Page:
What Price Survival

Drowning with fatalism and saturated in romanticism, this film held me enthralled for much of its running time. Stunning rapid-fire images come at the viewer in scenes that you nearly want to breathe in and not let out. There are moments in time that you want to hold on to, an image that you have to retain, an expression that you need to remember. At times I had to turn off the film because I simply needed to slow it down.
With allusions to references as varied as the One Armed Swordsman, to Christ bearing his cross to Golgotha, to Oedipus being blinded and forsaken, the film takes on a layered sense of complexity that is thought provoking and yet not entirely clear. I came away from this film with many questions and no answers. It leaves you a bit frustrated because it is difficult to know how much of this apparent symbolism and subtext is valid and meaningful or simply thrown into the mix for stylistic and theatrical purposes. It left me wondering how much of the film I had truly understood.

This is a sword fighting film in which the action is fast and exciting – pushed along by blink of the eye edits – and yet it is often the quiet moments – the slow dance to a languorous ballad, the ravishing close up, the faces in profile, the look of betrayal or the sudden acknowledgment of impending death that capture your heart.

It takes place in the 1930s/1940s and yet the modern age doesn’t really seem to have encroached on their traditional world of honor and revenge  - a world in which guns never appear. In an odd choice the director shows many glimpses of the scenes to come during the opening credits – but it is done so quickly that it only rivets your attention rather than giving away too much.

Two swordsmen are in a duel with a great deal at stake. David Chiang (of many of the Shaw classic sword films such as The New One Armed Swordsman) is the head of a sword school and he is battling with Norman Chu who had broken away in anger from the school years previously to set up his own school. Chu is clearly the bad guy here and in a sneaky move (“feigned suicide”) is able to defeat Chiang. Rather than killing him though, he claims Chiang’s newborn son. Chiang’s wife slowly walks over to Chu and hands him her son – turns to Chiang and smiles for a brief moment before collapsing into the snow.

Norman Chu and Chaing's wife
Twenty years later the son has grown up to be Wang Ning (Wu Xing-Guo) and he has been brought up to believe that Chiang killed his mother and father. He has been waiting for his moment of revenge for many years. Wang is sort of part of a Jules and Jim relationship with Chu’s daughter, Charlie Yeung, and another student Jie. It is clear though that Charlie is in love with Wang when she tells him “good swords must come in pairs”.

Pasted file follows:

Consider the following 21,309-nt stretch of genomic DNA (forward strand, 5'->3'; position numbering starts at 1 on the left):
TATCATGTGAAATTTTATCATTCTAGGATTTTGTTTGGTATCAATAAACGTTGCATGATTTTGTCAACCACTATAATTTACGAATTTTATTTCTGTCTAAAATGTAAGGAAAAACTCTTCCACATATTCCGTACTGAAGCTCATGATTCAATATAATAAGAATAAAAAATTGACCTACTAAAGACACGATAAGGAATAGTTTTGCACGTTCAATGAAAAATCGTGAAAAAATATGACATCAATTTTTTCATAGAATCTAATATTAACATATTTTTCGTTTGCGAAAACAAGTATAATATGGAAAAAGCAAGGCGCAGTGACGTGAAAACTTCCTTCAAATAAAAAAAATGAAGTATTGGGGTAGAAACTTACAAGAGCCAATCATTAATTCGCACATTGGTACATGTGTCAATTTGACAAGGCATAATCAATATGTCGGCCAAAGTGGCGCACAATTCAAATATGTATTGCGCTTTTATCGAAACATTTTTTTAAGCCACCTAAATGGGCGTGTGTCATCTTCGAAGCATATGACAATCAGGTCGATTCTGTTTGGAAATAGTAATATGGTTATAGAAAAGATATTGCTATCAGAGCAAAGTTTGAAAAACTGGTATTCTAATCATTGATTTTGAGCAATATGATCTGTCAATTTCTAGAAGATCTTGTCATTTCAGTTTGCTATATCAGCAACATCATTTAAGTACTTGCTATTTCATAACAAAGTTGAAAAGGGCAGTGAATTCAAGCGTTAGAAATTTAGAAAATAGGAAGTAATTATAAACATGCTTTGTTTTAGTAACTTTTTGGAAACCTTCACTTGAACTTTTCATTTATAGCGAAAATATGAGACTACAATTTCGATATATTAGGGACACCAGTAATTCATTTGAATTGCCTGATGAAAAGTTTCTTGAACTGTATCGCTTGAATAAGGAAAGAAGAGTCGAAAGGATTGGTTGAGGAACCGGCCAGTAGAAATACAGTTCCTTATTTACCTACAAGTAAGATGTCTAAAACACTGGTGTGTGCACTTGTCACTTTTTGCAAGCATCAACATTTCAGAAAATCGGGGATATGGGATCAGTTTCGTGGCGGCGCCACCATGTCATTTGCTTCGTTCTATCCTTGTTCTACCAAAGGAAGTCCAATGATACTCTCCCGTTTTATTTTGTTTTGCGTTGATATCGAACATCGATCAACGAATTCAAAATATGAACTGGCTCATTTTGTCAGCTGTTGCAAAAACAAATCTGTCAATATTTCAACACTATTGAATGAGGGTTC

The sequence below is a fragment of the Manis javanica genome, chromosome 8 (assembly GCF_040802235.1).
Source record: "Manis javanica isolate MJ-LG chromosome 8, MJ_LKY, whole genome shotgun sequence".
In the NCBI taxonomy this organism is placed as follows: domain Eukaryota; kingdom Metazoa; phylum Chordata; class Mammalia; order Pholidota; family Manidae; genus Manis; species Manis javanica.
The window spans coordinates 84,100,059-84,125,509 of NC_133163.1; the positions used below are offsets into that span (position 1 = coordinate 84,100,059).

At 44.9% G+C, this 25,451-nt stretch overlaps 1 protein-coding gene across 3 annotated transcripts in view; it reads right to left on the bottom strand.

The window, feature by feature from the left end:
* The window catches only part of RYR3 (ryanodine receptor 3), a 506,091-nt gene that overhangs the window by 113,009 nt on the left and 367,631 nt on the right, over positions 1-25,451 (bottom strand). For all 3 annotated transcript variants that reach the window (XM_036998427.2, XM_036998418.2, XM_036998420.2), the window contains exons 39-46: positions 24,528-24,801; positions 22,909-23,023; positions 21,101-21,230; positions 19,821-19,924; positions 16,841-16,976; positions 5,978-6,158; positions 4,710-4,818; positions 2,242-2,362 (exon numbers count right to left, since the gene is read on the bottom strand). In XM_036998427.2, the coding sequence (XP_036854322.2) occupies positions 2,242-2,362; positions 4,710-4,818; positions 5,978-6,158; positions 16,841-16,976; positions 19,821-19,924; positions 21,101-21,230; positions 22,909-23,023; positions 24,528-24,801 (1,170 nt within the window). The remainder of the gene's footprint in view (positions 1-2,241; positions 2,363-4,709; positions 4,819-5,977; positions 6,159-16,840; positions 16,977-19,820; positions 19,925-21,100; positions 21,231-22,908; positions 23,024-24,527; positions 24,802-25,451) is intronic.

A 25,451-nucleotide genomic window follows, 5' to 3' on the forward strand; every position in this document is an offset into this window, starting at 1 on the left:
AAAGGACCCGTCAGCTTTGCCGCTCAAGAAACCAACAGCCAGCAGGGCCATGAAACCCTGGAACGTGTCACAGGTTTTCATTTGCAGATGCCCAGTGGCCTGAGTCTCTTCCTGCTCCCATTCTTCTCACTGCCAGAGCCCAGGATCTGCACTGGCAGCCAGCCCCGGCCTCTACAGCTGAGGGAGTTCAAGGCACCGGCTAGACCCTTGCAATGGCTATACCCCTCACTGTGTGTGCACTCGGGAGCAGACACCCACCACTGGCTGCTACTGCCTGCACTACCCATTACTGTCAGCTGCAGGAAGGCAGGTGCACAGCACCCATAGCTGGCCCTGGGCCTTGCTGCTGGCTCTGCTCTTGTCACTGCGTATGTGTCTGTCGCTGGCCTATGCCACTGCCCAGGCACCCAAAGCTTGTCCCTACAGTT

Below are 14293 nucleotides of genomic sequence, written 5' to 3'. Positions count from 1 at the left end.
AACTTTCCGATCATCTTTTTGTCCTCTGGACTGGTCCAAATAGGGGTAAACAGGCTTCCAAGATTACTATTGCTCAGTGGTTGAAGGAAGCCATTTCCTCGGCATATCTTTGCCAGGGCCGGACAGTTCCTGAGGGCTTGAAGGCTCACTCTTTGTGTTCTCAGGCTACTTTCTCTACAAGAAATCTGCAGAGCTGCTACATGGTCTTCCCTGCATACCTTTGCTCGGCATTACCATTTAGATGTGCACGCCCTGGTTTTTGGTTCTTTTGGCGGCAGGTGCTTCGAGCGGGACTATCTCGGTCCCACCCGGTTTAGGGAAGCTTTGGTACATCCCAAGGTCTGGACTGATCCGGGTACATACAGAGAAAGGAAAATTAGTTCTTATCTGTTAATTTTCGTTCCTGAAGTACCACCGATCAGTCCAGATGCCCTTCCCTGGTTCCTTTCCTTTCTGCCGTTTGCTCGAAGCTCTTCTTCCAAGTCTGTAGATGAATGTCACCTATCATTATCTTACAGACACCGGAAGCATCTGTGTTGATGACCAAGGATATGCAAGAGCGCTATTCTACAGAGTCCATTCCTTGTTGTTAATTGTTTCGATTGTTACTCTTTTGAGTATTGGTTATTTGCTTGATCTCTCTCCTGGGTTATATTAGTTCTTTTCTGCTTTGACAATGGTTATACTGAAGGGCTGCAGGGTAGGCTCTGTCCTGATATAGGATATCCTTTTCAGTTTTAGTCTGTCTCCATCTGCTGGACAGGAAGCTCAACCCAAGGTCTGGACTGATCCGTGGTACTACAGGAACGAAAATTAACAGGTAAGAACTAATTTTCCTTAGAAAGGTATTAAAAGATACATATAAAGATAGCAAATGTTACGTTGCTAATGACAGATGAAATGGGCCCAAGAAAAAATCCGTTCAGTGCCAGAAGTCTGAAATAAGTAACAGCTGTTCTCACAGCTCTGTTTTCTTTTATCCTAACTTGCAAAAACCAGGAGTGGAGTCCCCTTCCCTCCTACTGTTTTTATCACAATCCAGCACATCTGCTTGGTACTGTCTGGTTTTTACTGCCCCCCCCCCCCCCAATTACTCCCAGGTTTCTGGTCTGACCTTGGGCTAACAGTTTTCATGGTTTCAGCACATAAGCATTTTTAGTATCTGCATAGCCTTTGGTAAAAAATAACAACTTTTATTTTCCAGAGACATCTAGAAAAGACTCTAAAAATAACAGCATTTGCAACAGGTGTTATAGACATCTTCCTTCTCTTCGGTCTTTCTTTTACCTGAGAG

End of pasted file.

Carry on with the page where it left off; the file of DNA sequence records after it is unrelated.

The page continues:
Jie, Charlie and Wang
Finally Chu sets his long term plan in motion and tells Wang that it is time to meet his destiny. At the same time Chu has secretly enlisted the aid of Damian Lau – Chiang’s right hand man. Chiang learns that his son is alive and is coming to kill him. In a beautiful scene he goes to the grave of his wife and tells her that their son is now a fine man, but neglects to tell her what is about to transpire – only that he may soon be finally joining her.
David Chiang
The fight between the son and father is an incredibly powerful scene as the father tries to teach the son his philosophy of life between thrusts and the film is quickly going back and forth between the fight and Chu far away watching his courtesans perform. I felt like I was holding my breath for the entire scene.
Wang and Chiang
After the intensity of this scene, this film feels a bit deflated and goes somewhat flat. It isn’t until near the end that it really picks up again with the final showdown.
Damian Lau
The emotions of this film are right there on the screen – visceral and larger than life. Either you get sucked into this Greek tragedy  – or you may find it simply baffling and boring. I clearly was sucked in. Its very theatrical, beautifully filmed, has some wonderful sword fighting action - but is without a doubt overlayed with a layer of pretention - that I kind of enjoyed, but I could easily see it turning many people off. There are a number of logic gaps – why doesn’t Chiang tell his son the truth (well perhaps there are reasons but they are never spelled out) and the ending is stunning but also perplexing - but I think it is one of those films worth experiencing one way or the other.
One disappointment with the film is that CharlieYeung does not get as much screen time as I was expecting and is not involved with the action at all. Apparently, there are two versions with alternate endings. If you wish to know what they are - do a deja vu search for this film and look for a posting from Dale Berry.
My rating for this film: 8.5